African start-ups tackle climate change
Petrol-guzzling taxi industry goes green
Article first published by Independent News
African entrepreneurs are paving the way for a transport revolution on the continent through innovative technology and businesses. This comes at a time when the public and private sector are working together to review policies and regulations that are impeding the alternative transport market.
In Kenya, aeronautical engineer Alex Makalliwa and his team convert Tuk-Tuks – a popular means of transport in many African cities – to run on electricity.
This is the 26-year-old lecturer’s attempt at reducing pollution through lowered carbon emissions, and giving Tuk-Tuk drivers and owners new business options. His innovation could save drivers up to 50 percent in costs, which will translate to cheaper transport for the public.
He also aims to set up a network of off-grid, solar-powered charging and battery swapping stations. This will allow Tuk-Tuk owners to lease the batteries, return them when they’re depleted, and instantly receive a fully charged battery. The end result is a transport network that is entirely independent of the national grid, and importantly, of coal-fired power stations.
Makalliwa is one of the many entrepreneurs on the continent who are hoping to make inroads in sustainable transport.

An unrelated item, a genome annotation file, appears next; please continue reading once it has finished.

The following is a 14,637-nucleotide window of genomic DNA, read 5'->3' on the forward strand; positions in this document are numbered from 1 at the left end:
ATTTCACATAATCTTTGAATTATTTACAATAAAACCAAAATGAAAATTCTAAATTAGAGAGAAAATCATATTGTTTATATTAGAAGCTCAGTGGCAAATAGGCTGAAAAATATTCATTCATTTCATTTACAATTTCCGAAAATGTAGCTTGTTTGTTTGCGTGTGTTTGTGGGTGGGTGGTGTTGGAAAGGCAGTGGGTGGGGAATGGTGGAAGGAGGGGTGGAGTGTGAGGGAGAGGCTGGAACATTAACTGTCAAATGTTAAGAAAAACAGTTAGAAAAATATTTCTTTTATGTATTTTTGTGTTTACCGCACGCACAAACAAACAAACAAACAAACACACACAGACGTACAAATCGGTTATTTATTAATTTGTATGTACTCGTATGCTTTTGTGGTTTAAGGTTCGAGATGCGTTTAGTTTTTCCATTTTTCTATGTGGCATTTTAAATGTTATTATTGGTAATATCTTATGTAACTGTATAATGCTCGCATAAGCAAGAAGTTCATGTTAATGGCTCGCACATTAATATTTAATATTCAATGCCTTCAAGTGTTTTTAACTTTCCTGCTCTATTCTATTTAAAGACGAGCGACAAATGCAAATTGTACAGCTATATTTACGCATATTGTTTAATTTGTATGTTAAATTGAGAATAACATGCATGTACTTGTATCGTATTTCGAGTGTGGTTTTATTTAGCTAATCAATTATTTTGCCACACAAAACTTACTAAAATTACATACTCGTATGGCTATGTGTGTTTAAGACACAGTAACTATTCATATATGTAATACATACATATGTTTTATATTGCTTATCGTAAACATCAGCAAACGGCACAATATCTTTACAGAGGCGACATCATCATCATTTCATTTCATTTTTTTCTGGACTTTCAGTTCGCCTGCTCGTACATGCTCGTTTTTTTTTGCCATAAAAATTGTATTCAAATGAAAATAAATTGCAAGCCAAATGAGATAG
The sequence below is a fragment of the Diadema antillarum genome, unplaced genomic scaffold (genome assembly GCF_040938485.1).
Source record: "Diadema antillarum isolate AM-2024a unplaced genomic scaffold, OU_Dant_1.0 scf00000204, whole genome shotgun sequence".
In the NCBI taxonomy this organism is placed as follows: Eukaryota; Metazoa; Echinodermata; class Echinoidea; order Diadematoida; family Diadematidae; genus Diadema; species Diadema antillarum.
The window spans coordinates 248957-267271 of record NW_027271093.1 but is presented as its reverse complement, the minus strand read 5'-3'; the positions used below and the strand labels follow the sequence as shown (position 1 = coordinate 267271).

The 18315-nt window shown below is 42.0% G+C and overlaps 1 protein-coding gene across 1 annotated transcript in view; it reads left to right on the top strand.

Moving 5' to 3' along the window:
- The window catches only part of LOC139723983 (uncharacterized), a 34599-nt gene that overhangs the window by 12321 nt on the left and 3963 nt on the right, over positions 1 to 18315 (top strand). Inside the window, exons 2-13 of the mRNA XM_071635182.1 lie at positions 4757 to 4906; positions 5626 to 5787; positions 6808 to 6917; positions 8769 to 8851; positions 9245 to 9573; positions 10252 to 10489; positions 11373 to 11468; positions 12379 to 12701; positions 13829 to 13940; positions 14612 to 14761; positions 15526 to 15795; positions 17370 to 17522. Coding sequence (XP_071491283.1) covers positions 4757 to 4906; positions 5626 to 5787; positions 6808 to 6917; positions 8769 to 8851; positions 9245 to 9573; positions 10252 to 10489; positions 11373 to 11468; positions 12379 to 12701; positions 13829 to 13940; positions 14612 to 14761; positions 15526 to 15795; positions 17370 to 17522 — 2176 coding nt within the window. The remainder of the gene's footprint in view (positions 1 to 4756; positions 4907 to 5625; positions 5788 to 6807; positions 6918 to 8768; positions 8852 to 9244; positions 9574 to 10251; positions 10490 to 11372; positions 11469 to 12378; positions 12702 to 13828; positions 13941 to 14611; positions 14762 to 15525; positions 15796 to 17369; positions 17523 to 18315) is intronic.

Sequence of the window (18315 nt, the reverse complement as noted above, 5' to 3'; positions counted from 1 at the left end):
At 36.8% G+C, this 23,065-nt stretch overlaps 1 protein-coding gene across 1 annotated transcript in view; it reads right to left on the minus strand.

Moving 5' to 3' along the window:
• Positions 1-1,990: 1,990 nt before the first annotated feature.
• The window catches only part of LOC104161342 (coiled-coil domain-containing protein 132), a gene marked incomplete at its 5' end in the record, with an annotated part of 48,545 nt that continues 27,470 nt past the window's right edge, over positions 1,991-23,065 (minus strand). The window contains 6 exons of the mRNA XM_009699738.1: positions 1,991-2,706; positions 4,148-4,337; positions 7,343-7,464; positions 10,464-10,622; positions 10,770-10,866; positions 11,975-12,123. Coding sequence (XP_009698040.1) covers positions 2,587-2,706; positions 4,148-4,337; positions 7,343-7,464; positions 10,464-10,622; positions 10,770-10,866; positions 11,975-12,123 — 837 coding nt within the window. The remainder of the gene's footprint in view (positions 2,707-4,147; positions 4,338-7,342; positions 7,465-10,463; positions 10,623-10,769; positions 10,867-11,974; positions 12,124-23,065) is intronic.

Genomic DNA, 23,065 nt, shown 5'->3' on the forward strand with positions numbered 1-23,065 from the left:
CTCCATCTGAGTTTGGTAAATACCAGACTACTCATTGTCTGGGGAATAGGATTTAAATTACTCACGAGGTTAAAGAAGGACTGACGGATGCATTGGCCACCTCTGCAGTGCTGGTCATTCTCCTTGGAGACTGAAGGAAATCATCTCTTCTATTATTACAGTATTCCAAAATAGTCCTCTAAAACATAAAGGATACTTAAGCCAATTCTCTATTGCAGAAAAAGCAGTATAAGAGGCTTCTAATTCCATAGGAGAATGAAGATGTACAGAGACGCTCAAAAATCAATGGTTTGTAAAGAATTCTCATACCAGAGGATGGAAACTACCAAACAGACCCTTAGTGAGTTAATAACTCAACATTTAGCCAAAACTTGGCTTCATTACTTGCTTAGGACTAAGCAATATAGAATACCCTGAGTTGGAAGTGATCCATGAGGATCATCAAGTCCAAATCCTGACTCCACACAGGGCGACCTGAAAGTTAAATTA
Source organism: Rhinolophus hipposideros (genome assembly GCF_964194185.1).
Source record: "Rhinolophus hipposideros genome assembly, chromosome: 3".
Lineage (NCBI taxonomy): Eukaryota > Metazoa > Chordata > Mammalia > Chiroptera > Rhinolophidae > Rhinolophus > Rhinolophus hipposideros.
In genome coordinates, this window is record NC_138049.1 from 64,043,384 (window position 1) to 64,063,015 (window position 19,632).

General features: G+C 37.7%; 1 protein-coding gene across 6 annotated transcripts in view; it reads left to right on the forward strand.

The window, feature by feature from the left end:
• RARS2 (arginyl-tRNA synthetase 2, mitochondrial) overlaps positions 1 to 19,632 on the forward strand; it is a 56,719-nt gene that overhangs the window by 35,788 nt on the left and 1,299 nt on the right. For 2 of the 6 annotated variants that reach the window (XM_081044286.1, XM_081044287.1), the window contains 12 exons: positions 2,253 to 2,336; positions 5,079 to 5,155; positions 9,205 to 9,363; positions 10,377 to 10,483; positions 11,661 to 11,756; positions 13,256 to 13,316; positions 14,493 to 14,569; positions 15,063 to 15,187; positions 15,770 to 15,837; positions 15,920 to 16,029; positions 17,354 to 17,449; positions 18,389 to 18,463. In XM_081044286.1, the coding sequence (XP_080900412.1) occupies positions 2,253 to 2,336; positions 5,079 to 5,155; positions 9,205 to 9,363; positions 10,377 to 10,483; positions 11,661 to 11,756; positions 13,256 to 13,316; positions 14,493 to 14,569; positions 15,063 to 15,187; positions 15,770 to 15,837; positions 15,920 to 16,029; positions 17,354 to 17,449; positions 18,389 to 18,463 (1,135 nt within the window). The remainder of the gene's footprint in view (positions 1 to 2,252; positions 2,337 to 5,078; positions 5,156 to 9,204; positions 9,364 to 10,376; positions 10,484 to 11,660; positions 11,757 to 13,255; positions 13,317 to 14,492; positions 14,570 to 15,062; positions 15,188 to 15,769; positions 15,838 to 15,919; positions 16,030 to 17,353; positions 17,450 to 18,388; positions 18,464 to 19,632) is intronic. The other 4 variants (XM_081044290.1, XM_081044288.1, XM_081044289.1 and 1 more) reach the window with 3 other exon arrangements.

In Rwanda, Joshua Whale is the founder of Ampersand, a Berlin-based company that is working to roll out electric bikes designed for tough roads. Using microfinance and mobile payments, Ampersand makes it easier for small businesses to fund their bikes and the solar chargers they build.
Meanwhile, in South Africa, Jeff Madibeng’s vision is also to promote ecomobility in cities. His company, RBJ Green Mobility imports and sells Segways – upright electric scooters – which can be used in almost any industry from tourism to security.
GridCars, another start-up company in the same country, are targeting small businesses which transport goods. Their eSpanBoni, or work donkey, is a three wheeler delivery cart which can be modified for different uses, such as delivering stock.
To make using public transport easier in the South African city of Tshwane, start-up WhereIsMyTransport developed the FindMyWay app – a point to point journey planner for commuters.
The app assists commuters to find their way across various modes of public transport and includes the most up to date route information using live data provided by transport operators in the city.
The South African government is also taking steps to evaluate the impact that transport has on emissions, and how that can be reduced. A recent study by the Department of Trade and Industry identifies taxes, regulations and policies which impact transport that emits lower levels of carbon than the traditional, inefficient internal combustion vehicles that dominate most roads. It evaluates legislation around electric, gas-driven and hybrid vehicles. The aim of the study is to identify where legislation is impeding growth in this new sector, or where it conflicts across departments.
In December 2016 the Electric Vehicle Industry Association (EVIA) was launched. Founding members include BMW SA, Nissan SA, GridCars, the South African National Energy Development Institute (SANEDI) and the Technology Innovation Agency (TIA). The umbrella association is made up of both government and private organisations, and aims to accelerate and coordinate clean transport in the country.